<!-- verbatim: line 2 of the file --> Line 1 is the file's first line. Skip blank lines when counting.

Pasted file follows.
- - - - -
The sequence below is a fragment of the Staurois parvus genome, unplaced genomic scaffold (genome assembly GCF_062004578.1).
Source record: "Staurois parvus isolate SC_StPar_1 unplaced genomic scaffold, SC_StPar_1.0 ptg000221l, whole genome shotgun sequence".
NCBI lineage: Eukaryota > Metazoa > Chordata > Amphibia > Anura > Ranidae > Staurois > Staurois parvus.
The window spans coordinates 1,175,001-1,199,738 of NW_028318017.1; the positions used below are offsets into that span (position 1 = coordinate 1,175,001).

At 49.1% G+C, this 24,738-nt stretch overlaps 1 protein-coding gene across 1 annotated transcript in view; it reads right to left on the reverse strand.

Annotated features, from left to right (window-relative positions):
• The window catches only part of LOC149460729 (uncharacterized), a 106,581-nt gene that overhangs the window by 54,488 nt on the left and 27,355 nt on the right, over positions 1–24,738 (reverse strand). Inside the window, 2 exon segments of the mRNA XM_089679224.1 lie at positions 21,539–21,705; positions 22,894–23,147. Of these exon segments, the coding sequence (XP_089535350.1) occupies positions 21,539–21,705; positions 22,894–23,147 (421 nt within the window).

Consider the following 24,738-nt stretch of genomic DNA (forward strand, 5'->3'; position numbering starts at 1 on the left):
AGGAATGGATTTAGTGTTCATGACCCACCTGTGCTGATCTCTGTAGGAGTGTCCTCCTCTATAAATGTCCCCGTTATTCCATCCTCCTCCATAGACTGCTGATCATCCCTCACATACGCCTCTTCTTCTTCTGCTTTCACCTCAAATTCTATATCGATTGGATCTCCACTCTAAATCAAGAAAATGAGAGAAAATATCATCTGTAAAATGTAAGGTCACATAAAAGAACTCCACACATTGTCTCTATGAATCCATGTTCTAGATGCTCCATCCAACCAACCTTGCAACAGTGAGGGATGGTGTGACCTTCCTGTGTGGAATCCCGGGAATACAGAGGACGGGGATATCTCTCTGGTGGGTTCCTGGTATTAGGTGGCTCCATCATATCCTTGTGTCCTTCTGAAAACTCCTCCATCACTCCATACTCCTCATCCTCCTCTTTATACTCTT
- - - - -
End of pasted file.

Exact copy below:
Source record: "Staurois parvus isolate SC_StPar_1 unplaced genomic scaffold, SC_StPar_1.0 ptg000221l, whole genome shotgun sequence".